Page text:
Pictures from Life's Other Side

From Wikipedia, the free encyclopedia
Jump to navigation Jump to search
""Pictures from Life's Other Side""
Single by Hank Williams
B-side"Ramblin' Man"
RecordedJune 1, 1951, Castle Studio, Nashville
LabelMGM Records
Producer(s)Fred Rose

" Pictures from Life's Other Side" is a traditional song popularized by Hank Williams under the pseudonym "Luke the Drifter." It was released on MGM Records in 1951.


The exact origins of "Pictures from Life's Other Side" are disputed. Some researchers date the song back to around 1880 and cite a singing-school teacher from Athens, Georgia named John B. Vaughan as its composer, while others credit Charles E. Baer.[1][full citation needed] Regardless, the song was well known; early country singers Vernon Dalhart and Bradley Kincaid had already recorded it and Woody Guthrie cut a version of it in 1944. The song, an appeal for compassion and understanding for the downtrodden, recounts three "scenes," the second of which is sometimes excluded: the first that of a degenerate gambler who dies right after staking his dead mother's wedding ring during a card game, his "last earthy treasure,"; the second that of "two brothers, whose pathway so diff'rent had led": one becomes wealthy, while the other one "begged for his bread" and unwittingly kills his brother (the rich man) in a robbery; and the last that of a "heartbroken mother" who drowns herself and her baby by jumping into a river. The song is primarily associated with country singer Hank Williams, who recorded it under the name Luke the Drifter, an alter ego created by Williams and producer Fred Rose to let jukebox operators know that these heavily moralistic recitations that Williams wanted to release were not typical Hank Williams honky tonk singles; the pseudonym made it clear that the operators should not stock up on the releases like they usually did. Williams's version was recorded in Nashville on June 1, 1952. He was backed by Jerry Rivers (fiddle), Don Helms (steel guitar), Sammy Pruett (electric guitar), Jack Shook (rhythm guitar), Ernire Newton or "Cedric Rainwater," aka Howard Watts (bass), and possibly Owen Bradley (organ).[2][full citation needed] The song was the lead track on the 1954 LP Hank Williams as Luke the Drifter.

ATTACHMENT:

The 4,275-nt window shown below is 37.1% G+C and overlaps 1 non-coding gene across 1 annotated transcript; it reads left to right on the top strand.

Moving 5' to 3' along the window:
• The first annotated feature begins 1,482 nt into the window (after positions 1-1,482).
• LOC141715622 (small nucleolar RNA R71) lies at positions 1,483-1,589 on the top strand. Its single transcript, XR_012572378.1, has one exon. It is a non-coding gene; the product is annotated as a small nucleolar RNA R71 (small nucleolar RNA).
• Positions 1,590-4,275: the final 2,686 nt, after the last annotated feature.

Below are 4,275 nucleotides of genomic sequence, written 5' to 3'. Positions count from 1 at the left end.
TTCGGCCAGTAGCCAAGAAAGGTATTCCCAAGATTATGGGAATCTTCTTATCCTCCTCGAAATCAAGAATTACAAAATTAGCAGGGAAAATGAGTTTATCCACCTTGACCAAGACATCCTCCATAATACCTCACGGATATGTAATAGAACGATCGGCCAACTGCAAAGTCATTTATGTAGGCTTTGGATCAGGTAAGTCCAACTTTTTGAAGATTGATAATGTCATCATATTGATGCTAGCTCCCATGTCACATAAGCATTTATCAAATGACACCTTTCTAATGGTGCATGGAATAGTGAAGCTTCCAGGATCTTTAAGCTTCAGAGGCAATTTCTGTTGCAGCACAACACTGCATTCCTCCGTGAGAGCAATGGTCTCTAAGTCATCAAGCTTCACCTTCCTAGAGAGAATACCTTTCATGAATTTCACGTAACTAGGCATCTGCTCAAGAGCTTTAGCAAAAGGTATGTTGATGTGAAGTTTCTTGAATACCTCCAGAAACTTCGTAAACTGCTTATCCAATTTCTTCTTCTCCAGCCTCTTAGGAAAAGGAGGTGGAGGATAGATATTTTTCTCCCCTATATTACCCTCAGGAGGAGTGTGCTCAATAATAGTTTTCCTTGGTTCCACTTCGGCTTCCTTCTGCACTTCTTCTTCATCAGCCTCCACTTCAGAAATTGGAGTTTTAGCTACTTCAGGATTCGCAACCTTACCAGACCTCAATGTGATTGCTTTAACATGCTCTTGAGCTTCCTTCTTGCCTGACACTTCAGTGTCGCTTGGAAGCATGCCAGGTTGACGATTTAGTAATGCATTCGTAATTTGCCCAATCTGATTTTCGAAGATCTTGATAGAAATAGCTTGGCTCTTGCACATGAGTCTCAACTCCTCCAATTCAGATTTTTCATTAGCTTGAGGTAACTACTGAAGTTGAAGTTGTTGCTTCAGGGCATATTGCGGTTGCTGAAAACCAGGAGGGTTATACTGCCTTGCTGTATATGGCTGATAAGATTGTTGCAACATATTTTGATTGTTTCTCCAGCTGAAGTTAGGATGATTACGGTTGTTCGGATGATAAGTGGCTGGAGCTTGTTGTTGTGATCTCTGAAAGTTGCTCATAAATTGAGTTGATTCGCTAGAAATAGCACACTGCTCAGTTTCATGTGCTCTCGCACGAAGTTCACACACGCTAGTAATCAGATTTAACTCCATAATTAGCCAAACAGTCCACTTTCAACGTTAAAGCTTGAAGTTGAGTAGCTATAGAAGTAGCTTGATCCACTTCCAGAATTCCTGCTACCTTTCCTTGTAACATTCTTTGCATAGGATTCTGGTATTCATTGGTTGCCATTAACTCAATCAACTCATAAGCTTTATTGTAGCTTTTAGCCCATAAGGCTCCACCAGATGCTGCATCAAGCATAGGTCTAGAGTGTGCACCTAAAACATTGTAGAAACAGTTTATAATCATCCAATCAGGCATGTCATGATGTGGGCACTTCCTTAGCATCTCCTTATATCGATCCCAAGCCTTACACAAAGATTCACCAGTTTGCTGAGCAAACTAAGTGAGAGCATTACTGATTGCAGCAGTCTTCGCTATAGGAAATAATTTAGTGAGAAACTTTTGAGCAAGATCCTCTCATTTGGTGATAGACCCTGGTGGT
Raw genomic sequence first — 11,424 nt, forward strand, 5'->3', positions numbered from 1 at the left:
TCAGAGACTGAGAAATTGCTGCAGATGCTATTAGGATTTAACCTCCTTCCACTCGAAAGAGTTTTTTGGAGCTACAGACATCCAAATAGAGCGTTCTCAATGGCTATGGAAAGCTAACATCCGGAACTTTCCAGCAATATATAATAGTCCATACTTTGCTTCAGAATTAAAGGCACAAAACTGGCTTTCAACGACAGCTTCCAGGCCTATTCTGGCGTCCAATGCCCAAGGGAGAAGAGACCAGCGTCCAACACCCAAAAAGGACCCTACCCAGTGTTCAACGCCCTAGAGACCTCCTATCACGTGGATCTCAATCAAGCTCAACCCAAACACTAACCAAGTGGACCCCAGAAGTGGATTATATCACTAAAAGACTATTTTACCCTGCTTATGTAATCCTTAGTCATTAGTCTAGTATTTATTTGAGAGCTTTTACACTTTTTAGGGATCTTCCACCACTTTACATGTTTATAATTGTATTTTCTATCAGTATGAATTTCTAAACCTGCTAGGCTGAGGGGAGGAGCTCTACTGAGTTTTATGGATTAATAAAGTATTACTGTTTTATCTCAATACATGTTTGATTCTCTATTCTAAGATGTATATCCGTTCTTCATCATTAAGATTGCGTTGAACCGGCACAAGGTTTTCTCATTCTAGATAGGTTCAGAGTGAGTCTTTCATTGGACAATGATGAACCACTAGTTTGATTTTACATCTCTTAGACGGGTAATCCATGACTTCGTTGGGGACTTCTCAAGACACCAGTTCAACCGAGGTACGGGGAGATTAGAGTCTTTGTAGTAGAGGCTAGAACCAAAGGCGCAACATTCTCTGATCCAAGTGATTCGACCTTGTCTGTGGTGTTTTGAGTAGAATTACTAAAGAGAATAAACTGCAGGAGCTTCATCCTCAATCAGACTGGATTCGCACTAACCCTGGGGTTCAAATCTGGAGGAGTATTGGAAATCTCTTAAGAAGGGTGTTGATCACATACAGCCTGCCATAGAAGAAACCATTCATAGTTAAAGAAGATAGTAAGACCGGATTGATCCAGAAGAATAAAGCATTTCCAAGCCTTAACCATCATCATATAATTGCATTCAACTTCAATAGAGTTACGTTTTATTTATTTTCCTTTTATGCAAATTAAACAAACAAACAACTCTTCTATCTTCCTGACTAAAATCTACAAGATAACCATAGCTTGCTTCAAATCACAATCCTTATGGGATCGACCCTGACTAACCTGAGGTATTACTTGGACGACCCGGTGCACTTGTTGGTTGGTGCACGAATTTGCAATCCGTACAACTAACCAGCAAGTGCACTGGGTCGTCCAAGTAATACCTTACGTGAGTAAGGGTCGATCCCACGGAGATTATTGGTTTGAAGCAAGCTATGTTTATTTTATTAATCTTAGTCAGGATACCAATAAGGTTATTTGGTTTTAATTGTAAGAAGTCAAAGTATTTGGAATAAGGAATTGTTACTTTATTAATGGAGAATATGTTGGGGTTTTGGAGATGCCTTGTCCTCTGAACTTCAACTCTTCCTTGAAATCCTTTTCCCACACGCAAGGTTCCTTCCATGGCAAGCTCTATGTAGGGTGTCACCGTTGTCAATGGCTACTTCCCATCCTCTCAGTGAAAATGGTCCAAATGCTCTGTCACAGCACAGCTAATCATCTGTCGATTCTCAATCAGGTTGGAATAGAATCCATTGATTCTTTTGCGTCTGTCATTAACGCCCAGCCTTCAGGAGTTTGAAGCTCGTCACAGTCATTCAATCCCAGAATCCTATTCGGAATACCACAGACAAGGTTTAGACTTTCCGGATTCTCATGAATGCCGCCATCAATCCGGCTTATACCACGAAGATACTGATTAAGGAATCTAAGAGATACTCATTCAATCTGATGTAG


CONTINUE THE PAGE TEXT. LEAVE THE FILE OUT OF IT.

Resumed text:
Cover versions[edit]